How to Maintain a Comfortable Office Temperature

How to Maintain a Comfortable Office Temperature

How often have you found yourself sitting in your office during the summer and having to throw on a sweater because the air conditioner was too strong? Have you found yourself opting for short sleeves in the winter because the heat is cranked all the way up?

It’s hard to find that temperature-sweet spot to keep everyone in your office happy and comfortable throughout the day. While you can’t please everyone, there are a few things you can consider to make sure that most, if not all, employees are feeling good throughout the day and getting the job done.

Consider HVAC installation.

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Some office buildings may have an HVAC system already installed, but it may not be doing the trick. It could be that an older unit has run its course, or it could have significant backups in the ductwork brought on by lack of maintenance and cleaning. Regardless, investing in an HVAC system is the best way to feel comfortable for the lowest cost.

Heat pumps come in a variety of sizes, and the square footage of your office should dictate the size of the unit needed. Buying too small of a system is an easy way to overload the unit, leaving you forced to replace coils, fans, and potentially the entire unit sooner than you should need to. Too large of a system will cost more upfront and, while it may be more durable, it will cycle on and off more frequently, leading to other issues.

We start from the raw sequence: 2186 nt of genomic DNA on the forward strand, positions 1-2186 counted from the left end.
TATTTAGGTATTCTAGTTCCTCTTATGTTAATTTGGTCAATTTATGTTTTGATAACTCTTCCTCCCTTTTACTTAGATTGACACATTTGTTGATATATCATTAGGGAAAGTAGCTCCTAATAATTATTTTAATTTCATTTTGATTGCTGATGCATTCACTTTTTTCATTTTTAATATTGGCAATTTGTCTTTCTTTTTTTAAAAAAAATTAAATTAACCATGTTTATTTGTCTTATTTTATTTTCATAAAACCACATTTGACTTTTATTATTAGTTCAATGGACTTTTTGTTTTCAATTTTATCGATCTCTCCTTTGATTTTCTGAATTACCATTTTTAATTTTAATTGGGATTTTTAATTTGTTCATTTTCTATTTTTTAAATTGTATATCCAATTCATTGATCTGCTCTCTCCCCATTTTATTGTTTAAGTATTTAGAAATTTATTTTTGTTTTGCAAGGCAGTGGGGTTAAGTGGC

Potential customers should consult with HVAC specialists to determine the position you’re in as a company to fund the installation. Keep energy efficiency in mind as well. Heat pumps receive Seasonal Energy Efficiency Ratio, or SEER, ratings that indicate how efficient they are when functioning. The higher the number, the more efficient your unit.

Take it from the experts.

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Figuring out where the thermostat will be set in the office is, oddly enough, a good example of teamwork. Everyone may have their own ideas of a comfortable temp, so it’s best to have a conversation to make sure everyone is in sync on how hot or cold the office will run.

The U.S. Occupational Safety and Health Administration, better known as OSHA, recommends keeping the thermostat somewhere between 68 and 76 degrees Fahrenheit. Some experts recommend looking into the layout of the office to determine comfort level. For example, someone who may feel cold during the summer because of air conditioning may be better situated near a window where they are getting the warmth of the sun.

Temperature impacts productivity.

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Some experts and consultants have suggested temperature regulation has a major role in the comfort, focus, and productivity of staff. While you don’t have to opt for Zuckerbergian temps that feel like Siberia (the Facebook chief keeps his office at 59 degrees year-round), you can find the right number on the thermostat that makes for a great experience for workers to allow for the best practices for designing websites.

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